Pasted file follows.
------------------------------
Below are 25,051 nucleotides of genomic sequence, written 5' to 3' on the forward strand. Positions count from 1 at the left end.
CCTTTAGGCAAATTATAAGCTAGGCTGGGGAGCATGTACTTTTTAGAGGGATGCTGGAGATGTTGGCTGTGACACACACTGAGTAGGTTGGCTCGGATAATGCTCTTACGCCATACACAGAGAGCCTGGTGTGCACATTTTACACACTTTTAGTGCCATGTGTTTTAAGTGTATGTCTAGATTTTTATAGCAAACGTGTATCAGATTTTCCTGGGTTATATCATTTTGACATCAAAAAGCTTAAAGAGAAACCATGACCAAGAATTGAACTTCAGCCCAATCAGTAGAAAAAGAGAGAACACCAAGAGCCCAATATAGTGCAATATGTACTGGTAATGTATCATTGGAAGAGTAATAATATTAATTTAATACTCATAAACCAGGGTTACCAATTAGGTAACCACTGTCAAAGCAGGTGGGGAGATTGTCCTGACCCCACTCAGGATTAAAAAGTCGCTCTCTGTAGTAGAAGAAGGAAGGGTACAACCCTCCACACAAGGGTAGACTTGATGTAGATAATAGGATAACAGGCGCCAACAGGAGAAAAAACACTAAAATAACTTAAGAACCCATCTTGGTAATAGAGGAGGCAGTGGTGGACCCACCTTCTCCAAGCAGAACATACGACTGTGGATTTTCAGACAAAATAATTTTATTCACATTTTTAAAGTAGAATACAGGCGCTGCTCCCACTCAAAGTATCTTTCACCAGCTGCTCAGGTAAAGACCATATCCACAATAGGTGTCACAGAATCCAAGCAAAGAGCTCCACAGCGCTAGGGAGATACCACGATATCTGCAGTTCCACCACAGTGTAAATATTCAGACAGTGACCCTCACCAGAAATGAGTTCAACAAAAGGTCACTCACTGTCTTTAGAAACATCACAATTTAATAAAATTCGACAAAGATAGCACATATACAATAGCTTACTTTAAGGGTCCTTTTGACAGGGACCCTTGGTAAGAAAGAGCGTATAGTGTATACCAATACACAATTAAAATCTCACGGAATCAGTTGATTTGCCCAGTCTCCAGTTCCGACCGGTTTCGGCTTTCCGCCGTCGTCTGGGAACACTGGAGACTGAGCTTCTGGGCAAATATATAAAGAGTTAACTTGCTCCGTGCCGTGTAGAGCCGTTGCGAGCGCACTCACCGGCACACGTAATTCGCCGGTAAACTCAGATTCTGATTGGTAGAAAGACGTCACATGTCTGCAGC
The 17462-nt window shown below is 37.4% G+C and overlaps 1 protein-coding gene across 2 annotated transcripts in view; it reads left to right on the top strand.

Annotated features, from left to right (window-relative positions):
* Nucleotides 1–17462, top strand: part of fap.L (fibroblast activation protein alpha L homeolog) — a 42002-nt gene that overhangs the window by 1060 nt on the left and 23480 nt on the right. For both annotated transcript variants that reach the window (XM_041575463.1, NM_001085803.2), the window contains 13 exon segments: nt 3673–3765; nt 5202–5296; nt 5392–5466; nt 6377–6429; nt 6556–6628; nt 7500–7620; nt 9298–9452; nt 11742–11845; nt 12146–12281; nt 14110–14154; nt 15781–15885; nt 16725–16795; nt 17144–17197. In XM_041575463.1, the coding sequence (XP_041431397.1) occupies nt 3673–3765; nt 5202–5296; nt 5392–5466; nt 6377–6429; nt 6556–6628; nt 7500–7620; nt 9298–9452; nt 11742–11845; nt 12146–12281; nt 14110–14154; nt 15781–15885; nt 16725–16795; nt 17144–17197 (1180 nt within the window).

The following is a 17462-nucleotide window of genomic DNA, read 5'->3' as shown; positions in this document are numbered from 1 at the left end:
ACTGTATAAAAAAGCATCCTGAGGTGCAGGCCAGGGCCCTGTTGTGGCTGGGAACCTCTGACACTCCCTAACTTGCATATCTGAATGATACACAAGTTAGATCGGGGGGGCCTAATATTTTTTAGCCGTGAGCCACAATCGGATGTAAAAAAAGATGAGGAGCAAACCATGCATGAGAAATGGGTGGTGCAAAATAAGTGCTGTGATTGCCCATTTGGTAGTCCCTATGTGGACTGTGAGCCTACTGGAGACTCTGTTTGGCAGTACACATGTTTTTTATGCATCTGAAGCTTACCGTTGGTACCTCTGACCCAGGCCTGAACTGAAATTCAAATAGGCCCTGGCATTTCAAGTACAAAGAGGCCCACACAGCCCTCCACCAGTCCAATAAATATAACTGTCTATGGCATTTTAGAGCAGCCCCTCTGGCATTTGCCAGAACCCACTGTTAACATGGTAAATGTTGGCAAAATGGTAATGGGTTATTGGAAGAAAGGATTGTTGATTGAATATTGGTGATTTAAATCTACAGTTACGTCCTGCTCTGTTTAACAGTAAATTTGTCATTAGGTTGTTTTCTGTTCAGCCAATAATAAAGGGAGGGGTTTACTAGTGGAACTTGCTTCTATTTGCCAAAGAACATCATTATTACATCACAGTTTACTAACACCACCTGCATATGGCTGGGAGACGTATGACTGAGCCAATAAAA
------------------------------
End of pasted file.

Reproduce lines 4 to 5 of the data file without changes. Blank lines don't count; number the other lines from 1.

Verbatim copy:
Annotated features, from left to right (window-relative positions):
* Nucleotides 1–17462, top strand: part of fap.L (fibroblast activation protein alpha L homeolog) — a 42002-nt gene that overhangs the window by 1060 nt on the left and 23480 nt on the right. For both annotated transcript variants that reach the window (XM_041575463.1, NM_001085803.2), the window contains 13 exon segments: nt 3673–3765; nt 5202–5296; nt 5392–5466; nt 6377–6429; nt 6556–6628; nt 7500–7620; nt 9298–9452; nt 11742–11845; nt 12146–12281; nt 14110–14154; nt 15781–15885; nt 16725–16795; nt 17144–17197. In XM_041575463.1, the coding sequence (XP_041431397.1) occupies nt 3673–3765; nt 5202–5296; nt 5392–5466; nt 6377–6429; nt 6556–6628; nt 7500–7620; nt 9298–9452; nt 11742–11845; nt 12146–12281; nt 14110–14154; nt 15781–15885; nt 16725–16795; nt 17144–17197 (1180 nt within the window).